via Upper limb tendon/muscle vibration in persons with subacute and chronic stroke: a systematic review and meta-analysis – European Journal of Physical and Rehabilitation Medicine 2019 October;55(5):558-69 – Minerva Medica – Journals

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[Abstract] DESIGN AND DEVELOPMENT OF A NEW APPROACH TO WRIST REHABILITATION

Abstract

Wrist injuries are a very common type of pathology that can compromise most daily
tasks. Conventional therapy is dependent on the availability of physiotherapists as well as devices
designed for this purpose. Conventional devices do not accompany the patient throughout their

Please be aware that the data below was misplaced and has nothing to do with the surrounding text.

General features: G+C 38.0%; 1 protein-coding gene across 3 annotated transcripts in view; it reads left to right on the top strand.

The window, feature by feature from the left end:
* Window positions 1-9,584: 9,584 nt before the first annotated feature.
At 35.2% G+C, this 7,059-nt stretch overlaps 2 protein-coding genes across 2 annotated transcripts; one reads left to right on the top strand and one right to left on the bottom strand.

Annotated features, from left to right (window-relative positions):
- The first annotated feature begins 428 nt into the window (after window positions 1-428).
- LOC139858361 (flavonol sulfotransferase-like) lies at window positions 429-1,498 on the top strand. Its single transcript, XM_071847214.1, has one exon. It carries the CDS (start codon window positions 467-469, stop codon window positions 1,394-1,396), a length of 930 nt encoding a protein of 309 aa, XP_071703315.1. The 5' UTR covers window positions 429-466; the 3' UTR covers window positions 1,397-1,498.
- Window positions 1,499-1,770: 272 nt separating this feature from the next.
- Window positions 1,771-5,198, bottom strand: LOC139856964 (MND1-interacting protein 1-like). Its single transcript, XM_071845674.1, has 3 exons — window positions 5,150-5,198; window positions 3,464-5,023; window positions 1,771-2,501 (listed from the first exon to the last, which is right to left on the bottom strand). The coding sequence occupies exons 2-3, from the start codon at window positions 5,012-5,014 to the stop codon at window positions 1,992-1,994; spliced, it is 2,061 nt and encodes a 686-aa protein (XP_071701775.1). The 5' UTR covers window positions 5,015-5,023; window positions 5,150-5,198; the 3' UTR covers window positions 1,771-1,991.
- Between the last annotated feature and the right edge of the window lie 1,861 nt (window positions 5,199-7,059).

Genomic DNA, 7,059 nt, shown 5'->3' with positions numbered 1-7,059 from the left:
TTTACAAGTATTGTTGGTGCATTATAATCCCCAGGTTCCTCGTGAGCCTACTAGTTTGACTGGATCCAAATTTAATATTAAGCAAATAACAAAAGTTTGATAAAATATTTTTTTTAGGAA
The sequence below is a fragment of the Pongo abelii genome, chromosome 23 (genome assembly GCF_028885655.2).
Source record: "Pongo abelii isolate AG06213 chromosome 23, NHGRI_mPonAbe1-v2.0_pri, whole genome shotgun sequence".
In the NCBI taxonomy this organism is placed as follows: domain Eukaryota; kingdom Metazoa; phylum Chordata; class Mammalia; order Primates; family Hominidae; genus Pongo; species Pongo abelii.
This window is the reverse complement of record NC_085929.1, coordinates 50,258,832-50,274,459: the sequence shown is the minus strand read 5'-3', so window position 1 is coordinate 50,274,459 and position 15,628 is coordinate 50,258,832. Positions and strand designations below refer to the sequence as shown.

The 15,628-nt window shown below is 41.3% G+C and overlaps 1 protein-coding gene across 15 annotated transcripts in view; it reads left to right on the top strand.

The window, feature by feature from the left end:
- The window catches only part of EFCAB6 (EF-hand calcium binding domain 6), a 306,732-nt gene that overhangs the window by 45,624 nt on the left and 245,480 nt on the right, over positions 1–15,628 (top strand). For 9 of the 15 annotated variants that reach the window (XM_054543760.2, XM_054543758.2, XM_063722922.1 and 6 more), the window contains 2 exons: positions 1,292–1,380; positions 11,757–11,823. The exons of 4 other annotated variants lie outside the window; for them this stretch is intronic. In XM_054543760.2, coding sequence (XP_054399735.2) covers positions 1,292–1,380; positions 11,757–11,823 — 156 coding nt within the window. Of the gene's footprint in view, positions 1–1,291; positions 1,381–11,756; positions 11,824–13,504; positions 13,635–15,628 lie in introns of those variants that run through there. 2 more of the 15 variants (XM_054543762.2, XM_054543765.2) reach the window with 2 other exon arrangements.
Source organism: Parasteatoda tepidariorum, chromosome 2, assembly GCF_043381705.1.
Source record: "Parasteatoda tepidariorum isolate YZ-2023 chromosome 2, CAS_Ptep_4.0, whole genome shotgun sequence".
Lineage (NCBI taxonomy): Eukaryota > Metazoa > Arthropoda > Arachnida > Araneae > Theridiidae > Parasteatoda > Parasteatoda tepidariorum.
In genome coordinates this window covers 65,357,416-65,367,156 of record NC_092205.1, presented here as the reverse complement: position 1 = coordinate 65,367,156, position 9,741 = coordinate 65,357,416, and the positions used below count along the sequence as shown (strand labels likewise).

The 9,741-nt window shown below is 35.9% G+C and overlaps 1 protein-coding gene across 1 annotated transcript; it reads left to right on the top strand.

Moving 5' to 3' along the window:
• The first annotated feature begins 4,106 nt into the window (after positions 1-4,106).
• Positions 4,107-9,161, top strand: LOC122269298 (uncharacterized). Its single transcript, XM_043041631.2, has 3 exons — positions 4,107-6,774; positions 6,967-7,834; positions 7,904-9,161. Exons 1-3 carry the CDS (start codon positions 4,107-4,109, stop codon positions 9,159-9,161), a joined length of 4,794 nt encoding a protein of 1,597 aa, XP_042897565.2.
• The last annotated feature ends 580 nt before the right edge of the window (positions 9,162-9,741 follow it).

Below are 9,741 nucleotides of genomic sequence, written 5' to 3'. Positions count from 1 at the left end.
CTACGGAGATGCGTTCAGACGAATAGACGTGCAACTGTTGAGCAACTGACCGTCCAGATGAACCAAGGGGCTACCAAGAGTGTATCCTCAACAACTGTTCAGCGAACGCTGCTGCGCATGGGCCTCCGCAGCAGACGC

rehabilitation process, requiring their constant replacement. Vibratory therapies emerged in recent
years and have demonstrated several benefits in this area. However, there are few vibratory
devices designed for wrist rehabilitation. In this paper, we propose two different portable and
active models for wrist rehabilitation based on vibratory therapy for wrist rehabilitation. The first
model has a cylindrical shape and the second model has a dumbbell shape. The results obtained
showed that vibratory therapy can assist the wrist rehabilitation because it promoted
improvements in joint amplitude gain in all wrist movements. Furthermore, the second device
demonstrated higher joint gains than the first device. In addition, the results obtained from the
measurement of accelerations demonstrate that the natural frequencies of both devices are
adequate for wrist and forearm rehabilitation as well as the mode of vibration. There are
differences between what the simulations predicted and what was obtained in practice in terms of
natural frequency values.